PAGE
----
Written by Bill Kelly
What can the NCAA basketball tournament tell you about your investment portfolio? As it turns out, quite a bit. For those of you who simply don’t care about the annual bracket ritual, it is quite easy to get you up to speed. The bottom line is that past performance is no guarantee of future results for most things in life. This has always been the stated regulatory case in investing and maybe basketball too. Let’s take the Loyola-Chicago Ramblers to prove this point. The fact that they have made it this far into the tournament has befuddled all but the less than one half of one percent of the more than tens of millions of ESPN bracket players who picked them to advance this deep into the annual contest. Assuming there is some information advantage here, and this group is the closest proxy to expertise, it’s no wonder that the experts sometimes look and feel very foolish.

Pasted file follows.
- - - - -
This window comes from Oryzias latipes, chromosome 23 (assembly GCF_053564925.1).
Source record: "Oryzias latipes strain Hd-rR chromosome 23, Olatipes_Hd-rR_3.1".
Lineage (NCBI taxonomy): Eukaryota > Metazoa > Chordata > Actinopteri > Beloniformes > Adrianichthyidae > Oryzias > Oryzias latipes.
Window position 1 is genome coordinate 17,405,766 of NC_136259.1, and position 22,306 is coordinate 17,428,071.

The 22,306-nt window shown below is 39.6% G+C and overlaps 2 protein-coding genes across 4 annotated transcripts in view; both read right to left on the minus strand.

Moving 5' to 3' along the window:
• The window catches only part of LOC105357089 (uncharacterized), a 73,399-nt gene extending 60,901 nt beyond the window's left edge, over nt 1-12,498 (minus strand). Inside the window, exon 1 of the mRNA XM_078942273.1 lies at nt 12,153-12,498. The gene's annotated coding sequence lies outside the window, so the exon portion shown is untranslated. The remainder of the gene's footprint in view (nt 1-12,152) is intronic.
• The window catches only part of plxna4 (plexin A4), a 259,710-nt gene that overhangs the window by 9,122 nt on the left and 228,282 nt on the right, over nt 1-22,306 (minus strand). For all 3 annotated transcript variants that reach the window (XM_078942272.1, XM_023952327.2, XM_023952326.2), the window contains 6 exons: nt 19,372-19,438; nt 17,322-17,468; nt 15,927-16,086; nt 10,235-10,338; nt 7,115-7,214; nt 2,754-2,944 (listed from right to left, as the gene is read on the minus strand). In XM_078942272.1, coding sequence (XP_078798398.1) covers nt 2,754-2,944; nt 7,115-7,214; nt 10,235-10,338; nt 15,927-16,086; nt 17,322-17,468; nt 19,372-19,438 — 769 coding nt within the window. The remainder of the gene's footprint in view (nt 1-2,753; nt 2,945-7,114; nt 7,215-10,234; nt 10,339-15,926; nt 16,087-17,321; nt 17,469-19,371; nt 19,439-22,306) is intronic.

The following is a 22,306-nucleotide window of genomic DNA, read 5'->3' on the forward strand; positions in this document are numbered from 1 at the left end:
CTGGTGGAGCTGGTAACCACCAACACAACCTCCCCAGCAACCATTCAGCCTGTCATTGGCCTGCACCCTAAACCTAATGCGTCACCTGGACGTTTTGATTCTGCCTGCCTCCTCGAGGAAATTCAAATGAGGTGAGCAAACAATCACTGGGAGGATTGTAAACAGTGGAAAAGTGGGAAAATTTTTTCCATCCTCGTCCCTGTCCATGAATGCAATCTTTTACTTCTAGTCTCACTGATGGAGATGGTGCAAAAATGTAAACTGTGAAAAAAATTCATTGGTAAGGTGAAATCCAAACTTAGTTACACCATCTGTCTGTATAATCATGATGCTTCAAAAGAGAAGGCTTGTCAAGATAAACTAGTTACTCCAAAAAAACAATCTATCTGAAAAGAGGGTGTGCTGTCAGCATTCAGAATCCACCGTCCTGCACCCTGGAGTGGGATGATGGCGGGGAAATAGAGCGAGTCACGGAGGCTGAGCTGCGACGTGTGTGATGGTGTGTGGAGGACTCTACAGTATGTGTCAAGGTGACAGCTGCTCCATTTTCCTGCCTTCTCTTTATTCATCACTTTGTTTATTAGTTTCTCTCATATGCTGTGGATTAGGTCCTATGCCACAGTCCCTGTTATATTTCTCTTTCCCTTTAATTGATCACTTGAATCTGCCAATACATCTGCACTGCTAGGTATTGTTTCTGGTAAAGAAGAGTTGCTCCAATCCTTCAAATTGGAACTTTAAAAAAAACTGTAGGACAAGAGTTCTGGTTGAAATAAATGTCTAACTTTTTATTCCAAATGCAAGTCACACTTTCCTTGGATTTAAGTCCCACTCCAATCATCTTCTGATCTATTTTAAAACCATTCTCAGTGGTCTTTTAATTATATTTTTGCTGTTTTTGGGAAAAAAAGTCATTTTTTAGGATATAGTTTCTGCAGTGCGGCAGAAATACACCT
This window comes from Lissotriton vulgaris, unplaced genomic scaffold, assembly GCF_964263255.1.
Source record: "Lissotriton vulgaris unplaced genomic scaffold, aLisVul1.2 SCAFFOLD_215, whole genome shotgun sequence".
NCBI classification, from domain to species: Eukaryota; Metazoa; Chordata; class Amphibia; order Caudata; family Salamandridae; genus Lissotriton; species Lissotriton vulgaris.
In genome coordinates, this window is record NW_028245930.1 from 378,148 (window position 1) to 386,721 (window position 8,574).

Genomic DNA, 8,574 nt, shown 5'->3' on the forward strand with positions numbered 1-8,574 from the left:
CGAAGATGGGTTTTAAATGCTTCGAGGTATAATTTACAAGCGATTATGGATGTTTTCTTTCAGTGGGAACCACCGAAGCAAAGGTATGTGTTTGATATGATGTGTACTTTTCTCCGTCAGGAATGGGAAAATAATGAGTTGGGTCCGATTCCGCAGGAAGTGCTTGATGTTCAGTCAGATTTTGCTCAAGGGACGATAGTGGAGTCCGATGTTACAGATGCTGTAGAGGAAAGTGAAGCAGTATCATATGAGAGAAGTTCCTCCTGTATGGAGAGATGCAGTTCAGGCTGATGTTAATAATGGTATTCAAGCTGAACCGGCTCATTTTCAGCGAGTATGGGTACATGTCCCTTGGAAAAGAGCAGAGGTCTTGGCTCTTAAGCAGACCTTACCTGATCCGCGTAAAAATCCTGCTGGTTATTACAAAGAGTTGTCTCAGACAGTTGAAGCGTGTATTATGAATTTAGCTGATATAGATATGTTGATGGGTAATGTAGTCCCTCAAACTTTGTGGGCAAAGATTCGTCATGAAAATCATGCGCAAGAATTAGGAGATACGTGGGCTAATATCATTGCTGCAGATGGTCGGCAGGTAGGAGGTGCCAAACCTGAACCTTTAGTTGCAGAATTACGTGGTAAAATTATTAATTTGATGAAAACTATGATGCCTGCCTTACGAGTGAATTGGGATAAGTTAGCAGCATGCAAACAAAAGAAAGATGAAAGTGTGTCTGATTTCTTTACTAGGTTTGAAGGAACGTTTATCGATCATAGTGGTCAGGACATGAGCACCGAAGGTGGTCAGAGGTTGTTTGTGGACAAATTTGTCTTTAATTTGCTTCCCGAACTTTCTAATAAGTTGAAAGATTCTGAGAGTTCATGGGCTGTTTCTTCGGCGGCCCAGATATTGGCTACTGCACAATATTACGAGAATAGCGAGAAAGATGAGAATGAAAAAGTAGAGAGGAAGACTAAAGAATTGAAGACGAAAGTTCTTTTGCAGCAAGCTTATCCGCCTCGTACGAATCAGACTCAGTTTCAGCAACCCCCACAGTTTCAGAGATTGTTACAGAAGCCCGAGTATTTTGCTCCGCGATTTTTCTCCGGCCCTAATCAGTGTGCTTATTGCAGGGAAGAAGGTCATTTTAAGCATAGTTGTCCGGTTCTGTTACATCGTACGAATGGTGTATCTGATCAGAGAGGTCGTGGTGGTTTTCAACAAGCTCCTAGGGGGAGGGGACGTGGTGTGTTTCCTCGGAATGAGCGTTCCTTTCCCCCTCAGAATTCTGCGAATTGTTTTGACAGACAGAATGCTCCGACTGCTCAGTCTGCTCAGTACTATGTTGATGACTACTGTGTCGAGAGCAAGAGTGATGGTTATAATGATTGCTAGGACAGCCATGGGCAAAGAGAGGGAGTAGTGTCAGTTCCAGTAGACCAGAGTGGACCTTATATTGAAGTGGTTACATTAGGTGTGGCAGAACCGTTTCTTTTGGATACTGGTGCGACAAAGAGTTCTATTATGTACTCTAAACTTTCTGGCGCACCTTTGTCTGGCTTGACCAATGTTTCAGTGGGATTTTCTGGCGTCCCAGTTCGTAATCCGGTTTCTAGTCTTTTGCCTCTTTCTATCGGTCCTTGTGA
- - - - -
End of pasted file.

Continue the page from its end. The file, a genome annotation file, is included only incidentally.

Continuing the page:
Much has been written about hedge fund performance in 2017 and, more recently, for the first two months of 2018. Turns out that 2017 was a pretty good year for this space: absolute return composites went 12 for 12 in the win column, a streak that was last seen almost 15 years ago. It was also a good year for investment performance clocking in at about 12% (although the S&P-obsessed Financial Times might take issue) and industry assets under management reached a new all-time high of $3.6 trillion. The party continued in January where the underlying indices extended the win streak to 13 in a row and posted some of the best monthly numbers not seen since 2010. If only the longed-for higher rates and greater volatility would come back, God only knows how great this could really be!
Well we found out two days into February, when the 10-Year Treasury started flirting with 3% and volatility, once a lamb, proved to be a very angry lion. Fast forward to the end of the month and the league tables resemble the many busted brackets of the basketball enthusiasts. Needless to say, the win streak ended, and YTD performance went negative pretty much across the board. Managed futures got hit particularly hard, posting one of their worst months of all time depending upon whose category index you follow.